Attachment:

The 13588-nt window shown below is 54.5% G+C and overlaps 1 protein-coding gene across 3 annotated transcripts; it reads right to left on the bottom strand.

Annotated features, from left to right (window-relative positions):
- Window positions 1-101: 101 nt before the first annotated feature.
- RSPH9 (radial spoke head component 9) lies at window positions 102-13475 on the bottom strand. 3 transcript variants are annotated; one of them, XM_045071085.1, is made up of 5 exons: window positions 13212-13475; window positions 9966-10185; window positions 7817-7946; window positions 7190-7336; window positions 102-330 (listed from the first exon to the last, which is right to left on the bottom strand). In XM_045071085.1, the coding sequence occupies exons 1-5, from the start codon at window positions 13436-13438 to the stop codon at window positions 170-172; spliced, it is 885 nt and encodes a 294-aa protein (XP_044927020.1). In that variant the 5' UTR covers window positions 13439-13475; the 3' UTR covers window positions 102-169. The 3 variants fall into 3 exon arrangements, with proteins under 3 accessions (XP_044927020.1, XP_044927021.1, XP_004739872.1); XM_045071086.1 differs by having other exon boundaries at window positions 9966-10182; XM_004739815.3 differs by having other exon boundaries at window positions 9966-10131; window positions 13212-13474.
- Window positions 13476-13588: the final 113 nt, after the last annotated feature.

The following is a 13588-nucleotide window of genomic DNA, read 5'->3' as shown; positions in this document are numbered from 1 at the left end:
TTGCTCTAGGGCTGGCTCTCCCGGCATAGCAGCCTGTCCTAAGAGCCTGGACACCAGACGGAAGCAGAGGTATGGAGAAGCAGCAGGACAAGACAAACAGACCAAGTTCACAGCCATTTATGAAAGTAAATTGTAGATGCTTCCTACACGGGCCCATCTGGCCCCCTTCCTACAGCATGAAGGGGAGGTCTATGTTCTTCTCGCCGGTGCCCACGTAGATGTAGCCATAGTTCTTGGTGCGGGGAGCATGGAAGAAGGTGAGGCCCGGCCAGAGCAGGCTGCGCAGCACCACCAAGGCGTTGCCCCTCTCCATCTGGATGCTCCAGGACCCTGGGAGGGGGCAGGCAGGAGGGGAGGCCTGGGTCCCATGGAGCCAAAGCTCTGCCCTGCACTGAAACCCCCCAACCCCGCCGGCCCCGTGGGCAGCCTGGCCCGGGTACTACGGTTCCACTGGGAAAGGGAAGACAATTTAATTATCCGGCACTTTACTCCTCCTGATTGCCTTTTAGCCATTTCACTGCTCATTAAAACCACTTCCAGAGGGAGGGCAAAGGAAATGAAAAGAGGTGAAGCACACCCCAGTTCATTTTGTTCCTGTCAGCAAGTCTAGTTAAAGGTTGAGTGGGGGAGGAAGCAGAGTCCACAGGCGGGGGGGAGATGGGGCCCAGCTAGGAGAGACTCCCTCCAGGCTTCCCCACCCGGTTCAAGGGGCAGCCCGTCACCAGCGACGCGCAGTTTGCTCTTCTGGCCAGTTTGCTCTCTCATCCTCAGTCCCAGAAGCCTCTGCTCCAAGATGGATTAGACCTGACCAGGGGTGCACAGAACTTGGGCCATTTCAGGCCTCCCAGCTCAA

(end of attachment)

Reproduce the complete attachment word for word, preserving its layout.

The 13588-nt window shown below is 54.5% G+C and overlaps 1 protein-coding gene across 3 annotated transcripts; it reads right to left on the bottom strand.

Annotated features, from left to right (window-relative positions):
- Window positions 1-101: 101 nt before the first annotated feature.
- RSPH9 (radial spoke head component 9) lies at window positions 102-13475 on the bottom strand. 3 transcript variants are annotated; one of them, XM_045071085.1, is made up of 5 exons: window positions 13212-13475; window positions 9966-10185; window positions 7817-7946; window positions 7190-7336; window positions 102-330 (listed from the first exon to the last, which is right to left on the bottom strand). In XM_045071085.1, the coding sequence occupies exons 1-5, from the start codon at window positions 13436-13438 to the stop codon at window positions 170-172; spliced, it is 885 nt and encodes a 294-aa protein (XP_044927020.1). In that variant the 5' UTR covers window positions 13439-13475; the 3' UTR covers window positions 102-169. The 3 variants fall into 3 exon arrangements, with proteins under 3 accessions (XP_044927020.1, XP_044927021.1, XP_004739872.1); XM_045071086.1 differs by having other exon boundaries at window positions 9966-10182; XM_004739815.3 differs by having other exon boundaries at window positions 9966-10131; window positions 13212-13474.
- Window positions 13476-13588: the final 113 nt, after the last annotated feature.

The following is a 13588-nucleotide window of genomic DNA, read 5'->3' as shown; positions in this document are numbered from 1 at the left end:
TTGCTCTAGGGCTGGCTCTCCCGGCATAGCAGCCTGTCCTAAGAGCCTGGACACCAGACGGAAGCAGAGGTATGGAGAAGCAGCAGGACAAGACAAACAGACCAAGTTCACAGCCATTTATGAAAGTAAATTGTAGATGCTTCCTACACGGGCCCATCTGGCCCCCTTCCTACAGCATGAAGGGGAGGTCTATGTTCTTCTCGCCGGTGCCCACGTAGATGTAGCCATAGTTCTTGGTGCGGGGAGCATGGAAGAAGGTGAGGCCCGGCCAGAGCAGGCTGCGCAGCACCACCAAGGCGTTGCCCCTCTCCATCTGGATGCTCCAGGACCCTGGGAGGGGGCAGGCAGGAGGGGAGGCCTGGGTCCCATGGAGCCAAAGCTCTGCCCTGCACTGAAACCCCCCAACCCCGCCGGCCCCGTGGGCAGCCTGGCCCGGGTACTACGGTTCCACTGGGAAAGGGAAGACAATTTAATTATCCGGCACTTTACTCCTCCTGATTGCCTTTTAGCCATTTCACTGCTCATTAAAACCACTTCCAGAGGGAGGGCAAAGGAAATGAAAAGAGGTGAAGCACACCCCAGTTCATTTTGTTCCTGTCAGCAAGTCTAGTTAAAGGTTGAGTGGGGGAGGAAGCAGAGTCCACAGGCGGGGGGGAGATGGGGCCCAGCTAGGAGAGACTCCCTCCAGGCTTCCCCACCCGGTTCAAGGGGCAGCCCGTCACCAGCGACGCGCAGTTTGCTCTTCTGGCCAGTTTGCTCTCTCATCCTCAGTCCCAGAAGCCTCTGCTCCAAGATGGATTAGACCTGACCAGGGGTGCACAGAACTTGGGCCATTTCAGGCCTCCCAGCTCAA